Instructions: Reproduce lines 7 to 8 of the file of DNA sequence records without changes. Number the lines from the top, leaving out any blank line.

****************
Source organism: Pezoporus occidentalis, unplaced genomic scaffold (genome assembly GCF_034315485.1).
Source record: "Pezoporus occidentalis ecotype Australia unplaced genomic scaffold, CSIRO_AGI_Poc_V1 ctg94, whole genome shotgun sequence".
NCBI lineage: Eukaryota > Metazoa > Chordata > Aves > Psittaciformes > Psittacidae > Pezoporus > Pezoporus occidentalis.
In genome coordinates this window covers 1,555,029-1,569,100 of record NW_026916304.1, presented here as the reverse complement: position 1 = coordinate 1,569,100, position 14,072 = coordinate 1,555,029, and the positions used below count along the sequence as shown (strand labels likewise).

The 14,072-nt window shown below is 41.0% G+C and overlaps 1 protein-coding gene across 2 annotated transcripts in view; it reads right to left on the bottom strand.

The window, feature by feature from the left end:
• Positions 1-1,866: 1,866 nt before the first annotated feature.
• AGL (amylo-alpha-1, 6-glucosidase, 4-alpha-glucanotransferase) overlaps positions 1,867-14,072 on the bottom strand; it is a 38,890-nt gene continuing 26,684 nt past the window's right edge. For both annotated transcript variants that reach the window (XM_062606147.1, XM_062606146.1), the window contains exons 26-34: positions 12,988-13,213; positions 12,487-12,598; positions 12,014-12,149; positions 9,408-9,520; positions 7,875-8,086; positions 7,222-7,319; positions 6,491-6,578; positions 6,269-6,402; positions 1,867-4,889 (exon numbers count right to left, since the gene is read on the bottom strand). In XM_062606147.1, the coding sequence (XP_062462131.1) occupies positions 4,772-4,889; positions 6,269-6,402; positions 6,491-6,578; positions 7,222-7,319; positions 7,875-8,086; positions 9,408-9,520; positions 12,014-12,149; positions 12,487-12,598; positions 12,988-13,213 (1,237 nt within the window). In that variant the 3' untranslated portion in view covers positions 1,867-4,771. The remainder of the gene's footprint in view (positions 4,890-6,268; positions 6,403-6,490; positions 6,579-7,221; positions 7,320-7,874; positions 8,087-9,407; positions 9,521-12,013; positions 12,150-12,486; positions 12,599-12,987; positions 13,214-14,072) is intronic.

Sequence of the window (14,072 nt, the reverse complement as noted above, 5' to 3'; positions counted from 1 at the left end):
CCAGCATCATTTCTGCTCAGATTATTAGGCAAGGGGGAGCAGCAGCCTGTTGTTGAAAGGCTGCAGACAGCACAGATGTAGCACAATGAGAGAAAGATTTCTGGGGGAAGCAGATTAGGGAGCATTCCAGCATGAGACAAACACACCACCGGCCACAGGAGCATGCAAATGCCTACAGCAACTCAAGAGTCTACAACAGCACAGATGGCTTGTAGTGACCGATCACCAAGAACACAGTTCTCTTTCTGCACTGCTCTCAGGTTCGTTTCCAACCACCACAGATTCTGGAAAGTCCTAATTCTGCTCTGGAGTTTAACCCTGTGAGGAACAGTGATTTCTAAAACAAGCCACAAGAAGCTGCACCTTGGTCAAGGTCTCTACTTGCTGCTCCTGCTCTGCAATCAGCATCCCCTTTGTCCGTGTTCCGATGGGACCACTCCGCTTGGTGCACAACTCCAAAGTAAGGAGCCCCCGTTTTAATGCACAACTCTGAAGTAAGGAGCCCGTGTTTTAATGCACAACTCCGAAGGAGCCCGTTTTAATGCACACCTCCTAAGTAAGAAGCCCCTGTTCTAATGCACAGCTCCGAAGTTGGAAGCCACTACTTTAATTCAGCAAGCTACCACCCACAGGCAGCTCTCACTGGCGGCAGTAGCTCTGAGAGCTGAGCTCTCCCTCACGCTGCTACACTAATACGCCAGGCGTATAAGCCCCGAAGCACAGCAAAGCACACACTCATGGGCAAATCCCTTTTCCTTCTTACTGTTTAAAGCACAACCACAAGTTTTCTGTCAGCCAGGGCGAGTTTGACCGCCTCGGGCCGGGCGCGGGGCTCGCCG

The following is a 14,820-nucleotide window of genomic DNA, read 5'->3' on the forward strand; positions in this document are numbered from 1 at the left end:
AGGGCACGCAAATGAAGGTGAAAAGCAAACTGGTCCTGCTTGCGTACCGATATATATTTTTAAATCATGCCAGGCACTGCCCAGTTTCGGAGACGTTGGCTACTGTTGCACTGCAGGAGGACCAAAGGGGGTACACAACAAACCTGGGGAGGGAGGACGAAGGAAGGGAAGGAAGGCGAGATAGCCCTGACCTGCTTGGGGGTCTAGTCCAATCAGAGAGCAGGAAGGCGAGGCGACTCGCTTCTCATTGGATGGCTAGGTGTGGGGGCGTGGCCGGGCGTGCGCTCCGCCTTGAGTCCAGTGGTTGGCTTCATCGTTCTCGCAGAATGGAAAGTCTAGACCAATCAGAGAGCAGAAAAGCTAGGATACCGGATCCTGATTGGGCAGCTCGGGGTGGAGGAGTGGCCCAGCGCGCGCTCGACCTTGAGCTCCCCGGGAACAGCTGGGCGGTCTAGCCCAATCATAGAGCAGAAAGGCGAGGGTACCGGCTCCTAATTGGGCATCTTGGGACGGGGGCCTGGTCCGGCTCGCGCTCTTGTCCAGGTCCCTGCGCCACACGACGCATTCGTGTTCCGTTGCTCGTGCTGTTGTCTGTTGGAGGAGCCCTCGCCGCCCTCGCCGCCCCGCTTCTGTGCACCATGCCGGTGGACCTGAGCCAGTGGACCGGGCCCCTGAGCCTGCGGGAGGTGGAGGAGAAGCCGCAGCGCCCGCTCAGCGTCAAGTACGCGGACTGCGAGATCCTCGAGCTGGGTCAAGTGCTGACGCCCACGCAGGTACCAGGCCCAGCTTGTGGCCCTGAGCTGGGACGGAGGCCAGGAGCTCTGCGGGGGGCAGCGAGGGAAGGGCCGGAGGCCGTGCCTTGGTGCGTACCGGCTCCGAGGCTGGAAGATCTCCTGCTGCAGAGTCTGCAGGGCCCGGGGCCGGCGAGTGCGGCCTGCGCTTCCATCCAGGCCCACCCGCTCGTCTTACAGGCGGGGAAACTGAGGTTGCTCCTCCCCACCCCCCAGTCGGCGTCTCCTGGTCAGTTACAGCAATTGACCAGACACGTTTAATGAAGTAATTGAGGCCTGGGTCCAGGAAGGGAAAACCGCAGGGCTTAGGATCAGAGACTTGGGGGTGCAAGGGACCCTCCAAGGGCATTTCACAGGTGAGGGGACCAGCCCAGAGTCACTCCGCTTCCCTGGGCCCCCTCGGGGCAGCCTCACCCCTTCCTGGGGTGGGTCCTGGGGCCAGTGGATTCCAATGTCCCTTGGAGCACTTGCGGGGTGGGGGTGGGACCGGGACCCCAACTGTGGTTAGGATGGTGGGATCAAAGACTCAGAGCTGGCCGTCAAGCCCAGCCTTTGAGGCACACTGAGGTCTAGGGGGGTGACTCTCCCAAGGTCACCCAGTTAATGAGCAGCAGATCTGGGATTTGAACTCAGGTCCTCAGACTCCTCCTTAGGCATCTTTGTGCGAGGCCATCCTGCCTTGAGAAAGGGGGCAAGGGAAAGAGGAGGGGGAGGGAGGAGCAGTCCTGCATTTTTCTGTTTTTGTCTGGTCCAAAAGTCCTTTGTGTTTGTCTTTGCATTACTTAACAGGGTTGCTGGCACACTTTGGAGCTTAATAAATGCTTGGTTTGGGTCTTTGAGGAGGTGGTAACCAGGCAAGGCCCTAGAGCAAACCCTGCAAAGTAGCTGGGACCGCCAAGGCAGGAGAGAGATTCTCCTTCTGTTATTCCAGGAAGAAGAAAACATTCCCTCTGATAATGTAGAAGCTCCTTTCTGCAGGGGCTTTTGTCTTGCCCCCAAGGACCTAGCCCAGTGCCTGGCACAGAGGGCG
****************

• Positions 1-1,866: 1,866 nt before the first annotated feature.
• AGL (amylo-alpha-1, 6-glucosidase, 4-alpha-glucanotransferase) overlaps positions 1,867-14,072 on the bottom strand; it is a 38,890-nt gene continuing 26,684 nt past the window's right edge. For both annotated transcript variants that reach the window (XM_062606147.1, XM_062606146.1), the window contains exons 26-34: positions 12,988-13,213; positions 12,487-12,598; positions 12,014-12,149; positions 9,408-9,520; positions 7,875-8,086; positions 7,222-7,319; positions 6,491-6,578; positions 6,269-6,402; positions 1,867-4,889 (exon numbers count right to left, since the gene is read on the bottom strand). In XM_062606147.1, the coding sequence (XP_062462131.1) occupies positions 4,772-4,889; positions 6,269-6,402; positions 6,491-6,578; positions 7,222-7,319; positions 7,875-8,086; positions 9,408-9,520; positions 12,014-12,149; positions 12,487-12,598; positions 12,988-13,213 (1,237 nt within the window). In that variant the 3' untranslated portion in view covers positions 1,867-4,771. The remainder of the gene's footprint in view (positions 4,890-6,268; positions 6,403-6,490; positions 6,579-7,221; positions 7,320-7,874; positions 8,087-9,407; positions 9,521-12,013; positions 12,150-12,486; positions 12,599-12,987; positions 13,214-14,072) is intronic.